Once in a blooming moon

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Al Key/DRC
Two Sacred Datura flowers, the upper growing closer to a trumpet shape, with the lower still unfurling toward its final design.
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A perennial, the Datura wrightii — also called a sacred thorn-apple, Indian whiskey, Sacred Datura and even a Devil’s trumpet or Angel’s trumpet because it was used by Native American tribes in their ceremonies and rituals — unfurls from a bud to full bloom in a single day. 

Some refer to the species of Angel’s trumpet as a western Jimsonweed, though research indicates the leaves are shaped differently. A search of angel’s trumpet nets the reference of Brugmansia — a genus of seven species closely related to the genus Datura.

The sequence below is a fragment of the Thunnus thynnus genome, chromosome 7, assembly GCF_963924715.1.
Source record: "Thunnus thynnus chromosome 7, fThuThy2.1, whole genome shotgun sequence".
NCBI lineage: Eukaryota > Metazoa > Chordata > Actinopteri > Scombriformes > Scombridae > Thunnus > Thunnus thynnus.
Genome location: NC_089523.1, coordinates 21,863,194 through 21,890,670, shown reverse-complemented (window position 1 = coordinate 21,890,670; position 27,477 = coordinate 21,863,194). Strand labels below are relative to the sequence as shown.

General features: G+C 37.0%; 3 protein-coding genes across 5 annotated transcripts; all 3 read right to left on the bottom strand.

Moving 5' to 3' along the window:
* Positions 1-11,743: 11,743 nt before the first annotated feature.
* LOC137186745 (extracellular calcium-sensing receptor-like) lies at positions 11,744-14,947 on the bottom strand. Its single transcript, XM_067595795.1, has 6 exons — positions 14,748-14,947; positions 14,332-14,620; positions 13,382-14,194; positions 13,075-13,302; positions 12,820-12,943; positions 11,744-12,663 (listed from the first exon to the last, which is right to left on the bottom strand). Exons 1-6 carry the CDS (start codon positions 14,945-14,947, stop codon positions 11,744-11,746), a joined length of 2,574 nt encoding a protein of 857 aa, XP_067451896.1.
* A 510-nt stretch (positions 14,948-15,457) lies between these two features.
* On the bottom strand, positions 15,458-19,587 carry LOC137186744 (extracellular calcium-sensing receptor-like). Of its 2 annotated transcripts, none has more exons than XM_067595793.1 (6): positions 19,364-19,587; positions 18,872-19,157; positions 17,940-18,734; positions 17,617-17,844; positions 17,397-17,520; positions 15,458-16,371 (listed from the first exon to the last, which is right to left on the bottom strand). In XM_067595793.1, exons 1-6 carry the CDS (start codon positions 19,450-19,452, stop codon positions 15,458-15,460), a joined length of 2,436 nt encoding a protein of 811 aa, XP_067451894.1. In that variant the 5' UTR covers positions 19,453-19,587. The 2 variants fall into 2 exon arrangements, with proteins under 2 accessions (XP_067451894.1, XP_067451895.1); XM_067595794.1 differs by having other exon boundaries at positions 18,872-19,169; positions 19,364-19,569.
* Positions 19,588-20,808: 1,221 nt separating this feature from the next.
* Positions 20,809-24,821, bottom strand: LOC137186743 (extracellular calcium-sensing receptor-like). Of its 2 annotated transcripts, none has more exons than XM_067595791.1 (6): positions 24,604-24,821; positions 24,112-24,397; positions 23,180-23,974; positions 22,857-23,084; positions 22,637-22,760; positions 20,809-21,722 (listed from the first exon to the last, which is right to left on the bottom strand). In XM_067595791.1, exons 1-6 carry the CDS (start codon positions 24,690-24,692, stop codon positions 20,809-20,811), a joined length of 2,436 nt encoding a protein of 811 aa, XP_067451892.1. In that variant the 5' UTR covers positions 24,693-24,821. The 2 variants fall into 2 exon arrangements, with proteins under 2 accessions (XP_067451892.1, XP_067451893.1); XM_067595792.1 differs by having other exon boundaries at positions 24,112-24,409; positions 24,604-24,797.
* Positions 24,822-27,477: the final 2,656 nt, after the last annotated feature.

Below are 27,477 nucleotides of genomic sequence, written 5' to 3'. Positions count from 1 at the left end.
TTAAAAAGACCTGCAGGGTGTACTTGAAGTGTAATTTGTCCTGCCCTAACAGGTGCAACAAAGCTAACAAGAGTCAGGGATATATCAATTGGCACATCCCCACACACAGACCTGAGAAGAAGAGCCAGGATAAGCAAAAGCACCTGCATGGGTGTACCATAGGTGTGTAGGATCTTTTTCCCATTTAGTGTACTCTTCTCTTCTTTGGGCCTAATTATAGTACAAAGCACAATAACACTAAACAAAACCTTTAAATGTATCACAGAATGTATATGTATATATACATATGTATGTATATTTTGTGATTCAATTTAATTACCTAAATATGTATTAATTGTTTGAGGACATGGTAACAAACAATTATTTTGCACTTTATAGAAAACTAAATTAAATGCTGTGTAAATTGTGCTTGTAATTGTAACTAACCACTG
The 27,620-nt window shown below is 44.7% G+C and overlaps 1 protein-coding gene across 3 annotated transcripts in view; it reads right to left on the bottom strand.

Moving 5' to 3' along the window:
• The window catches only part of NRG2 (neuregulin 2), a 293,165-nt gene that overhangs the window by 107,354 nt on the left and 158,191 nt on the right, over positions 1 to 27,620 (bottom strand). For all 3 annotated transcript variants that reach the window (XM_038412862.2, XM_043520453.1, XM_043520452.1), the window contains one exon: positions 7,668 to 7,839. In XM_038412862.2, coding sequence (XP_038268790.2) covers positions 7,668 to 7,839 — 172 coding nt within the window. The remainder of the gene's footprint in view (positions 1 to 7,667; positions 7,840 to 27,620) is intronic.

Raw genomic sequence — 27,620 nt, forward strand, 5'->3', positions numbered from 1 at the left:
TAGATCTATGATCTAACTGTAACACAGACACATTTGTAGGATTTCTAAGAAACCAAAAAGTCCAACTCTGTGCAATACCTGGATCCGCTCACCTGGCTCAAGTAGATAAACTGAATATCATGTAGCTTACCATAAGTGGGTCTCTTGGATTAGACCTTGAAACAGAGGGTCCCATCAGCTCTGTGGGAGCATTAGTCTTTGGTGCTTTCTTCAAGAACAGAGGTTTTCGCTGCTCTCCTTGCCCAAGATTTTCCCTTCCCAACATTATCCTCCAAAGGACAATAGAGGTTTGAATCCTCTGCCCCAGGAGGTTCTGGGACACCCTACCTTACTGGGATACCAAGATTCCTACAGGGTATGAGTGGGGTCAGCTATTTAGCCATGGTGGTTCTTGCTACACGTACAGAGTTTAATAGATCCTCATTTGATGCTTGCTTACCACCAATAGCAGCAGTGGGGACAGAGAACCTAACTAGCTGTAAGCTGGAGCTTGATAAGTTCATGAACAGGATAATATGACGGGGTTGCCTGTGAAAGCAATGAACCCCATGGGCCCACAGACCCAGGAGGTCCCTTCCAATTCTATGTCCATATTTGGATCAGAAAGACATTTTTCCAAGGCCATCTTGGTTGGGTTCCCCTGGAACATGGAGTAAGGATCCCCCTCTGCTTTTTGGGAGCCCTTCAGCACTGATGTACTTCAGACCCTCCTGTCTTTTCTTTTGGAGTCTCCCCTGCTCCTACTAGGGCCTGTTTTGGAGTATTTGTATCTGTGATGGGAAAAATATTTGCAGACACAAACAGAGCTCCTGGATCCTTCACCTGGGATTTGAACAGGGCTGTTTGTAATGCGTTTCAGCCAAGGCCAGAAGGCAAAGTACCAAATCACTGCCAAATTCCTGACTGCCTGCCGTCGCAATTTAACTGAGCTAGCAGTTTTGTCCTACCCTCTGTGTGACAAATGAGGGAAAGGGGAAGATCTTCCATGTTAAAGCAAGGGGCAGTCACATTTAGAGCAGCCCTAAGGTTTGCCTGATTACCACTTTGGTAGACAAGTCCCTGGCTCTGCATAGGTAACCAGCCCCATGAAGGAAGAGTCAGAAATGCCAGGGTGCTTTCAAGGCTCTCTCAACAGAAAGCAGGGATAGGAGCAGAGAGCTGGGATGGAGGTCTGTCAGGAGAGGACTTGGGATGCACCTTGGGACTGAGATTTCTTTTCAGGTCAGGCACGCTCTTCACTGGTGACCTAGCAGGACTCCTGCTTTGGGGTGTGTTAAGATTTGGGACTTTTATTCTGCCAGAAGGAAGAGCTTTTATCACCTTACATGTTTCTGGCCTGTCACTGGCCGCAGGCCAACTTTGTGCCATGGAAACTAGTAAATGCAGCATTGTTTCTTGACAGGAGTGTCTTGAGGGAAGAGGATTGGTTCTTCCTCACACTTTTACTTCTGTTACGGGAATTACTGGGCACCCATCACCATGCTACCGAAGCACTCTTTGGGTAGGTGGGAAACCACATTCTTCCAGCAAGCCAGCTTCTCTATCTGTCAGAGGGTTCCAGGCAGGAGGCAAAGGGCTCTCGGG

The flowers of the Datura wrightii bloom for one day only, emerging at sunset and dying at sunrise. Most plants produce four to five days of flowers each month, from around April to October, and usually just after the passage of a full moon. Large stands of the plants in optimal locations can bloom almost continually throughout the summer. 

The flower changes from a tightly wrapped cylinder about an inch wide to about 8 to 9 inches in lengths with a wide bright white trumpet-shaped flower. It unfurls itself in 20 to 30 minutes. A person can literally see the plant shake as it opens, its lemony sweet fragrance attracting bees and other interesting creatures such as hummingbird moths.

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